The Call to Action

For many early-stage startups, your Call to Action (CTA) can simply be to contact you. Whatever you decide your CTA should be, it should be in alignment with the next step you want your visitors to take. Are you looking for collaborators or partnerships? Do you want people to sign up for updates about future product offerings? Are you ready to start pre-selling and can offer quotes to interested customers? Make sure your visitors know why they should get in touch, and use a CTA button to make it easy for them to take that action.


Background Images

Having a high-quality image or graphic behind the text above the fold looks great, but make sure it relates to your business doesn't overpower the text. Many website builders allow you to add an overlay to help reduce the contrast and brightness of your chosen image. Even if you’re not a Photoshop expert, you can add a blur using something like Microsoft PowerPoint and exporting the slide as a JPG.

If you don’t have anything on-hand, you can find lots of royalty free images on websites like Unsplash, Pexels, or Pixabay. But if you can’t find an image that works with both the text and logo, a plain color block will work better than something that appears too busy. 


If you have a short video already made for your business, embedding it “above the fold” is a great way to increase viewing time on your website and can help your visitors easily understand your business. You’ll often see this video embedded to the right of the text, as shown in the example below. Wistia Website Example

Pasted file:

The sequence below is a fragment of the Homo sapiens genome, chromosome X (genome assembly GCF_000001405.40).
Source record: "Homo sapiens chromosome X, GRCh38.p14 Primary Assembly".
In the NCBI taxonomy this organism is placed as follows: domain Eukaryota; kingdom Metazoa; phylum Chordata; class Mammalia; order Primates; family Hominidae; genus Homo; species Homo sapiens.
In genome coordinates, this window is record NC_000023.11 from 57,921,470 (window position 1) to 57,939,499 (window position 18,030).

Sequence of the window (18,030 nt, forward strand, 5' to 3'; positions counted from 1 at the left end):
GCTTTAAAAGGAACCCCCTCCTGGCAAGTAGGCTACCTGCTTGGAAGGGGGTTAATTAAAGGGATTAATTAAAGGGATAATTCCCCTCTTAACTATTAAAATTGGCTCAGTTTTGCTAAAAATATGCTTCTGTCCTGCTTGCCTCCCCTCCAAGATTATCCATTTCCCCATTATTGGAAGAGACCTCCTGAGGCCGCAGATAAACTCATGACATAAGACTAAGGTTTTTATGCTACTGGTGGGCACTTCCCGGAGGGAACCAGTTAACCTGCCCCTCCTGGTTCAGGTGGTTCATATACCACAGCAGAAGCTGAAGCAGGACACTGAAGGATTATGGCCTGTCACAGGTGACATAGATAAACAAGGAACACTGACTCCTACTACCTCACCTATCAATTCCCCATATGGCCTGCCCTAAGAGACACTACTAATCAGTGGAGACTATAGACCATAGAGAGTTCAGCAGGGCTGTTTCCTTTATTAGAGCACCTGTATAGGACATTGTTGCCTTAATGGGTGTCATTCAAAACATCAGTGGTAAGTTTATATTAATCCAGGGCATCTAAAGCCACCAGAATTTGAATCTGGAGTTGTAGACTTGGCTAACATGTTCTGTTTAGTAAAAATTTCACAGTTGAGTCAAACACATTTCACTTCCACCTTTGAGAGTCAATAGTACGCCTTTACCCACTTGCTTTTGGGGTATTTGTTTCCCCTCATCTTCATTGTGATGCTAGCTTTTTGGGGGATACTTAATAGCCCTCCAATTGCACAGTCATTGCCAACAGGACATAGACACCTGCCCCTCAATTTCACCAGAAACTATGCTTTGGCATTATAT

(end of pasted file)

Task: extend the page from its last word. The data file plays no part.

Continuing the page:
What goes beneath “the fold”?

Now that you’ve top-loaded your homepage with the most impactful messages, you have room to go a little deeper and have some more flexibility. If you decide to go with a single page layout, then the rest of the content described below will fall below the fold. But if you prefer to break it up into shorter pages, here are some optional sections for the homepage:

The Problem

Why is your product or service needed? What is the glaring problem that your customer faces, and how are you solving it with a solution that’s better than all of your competitors? 

This next section needs to relate to your customer’s pain-point and explain how you can give them the advantage to overcome an obstacle, save them time or money, or somehow make their lives easier.

And if you’re going after investment, this is a good spot to explain the financial cost of the problem, the market size, and your potential market share.

Slack Website Example

2 - 4 Benefits or Advantages

You’ve captured your website visitor’s attention, explained what you do, and demonstrated the value you bring. Now you need to support those initial statements. 

What makes your startup stand out from your competitors? What are the key benefits of working with you or buying your product? This is where you can elaborate. Even if this section mentions certain features, you still need to be customer-centric and put value first. 

Slack’s homepage is a great example of how their platform provides unique advantages and connects how their features benefit the customer. 

Description of Products or Services

The header and sub-header act as a hook, but now it’s time to go a little deeper on what you offer. This is especially helpful if you have (or plan to have) multiple offerings. 

No matter how complicated your technology is, do your very best to keep it simple and brief. If possible, keep it to one short paragraph and test your product/service descriptions with people outside of your industry. Does it make sense to your friends and family as well as your technical peers? I know this won’t always be possible, but keep in mind that the advisors or investors won’t always have the same background as you! 

A Customer/Partner List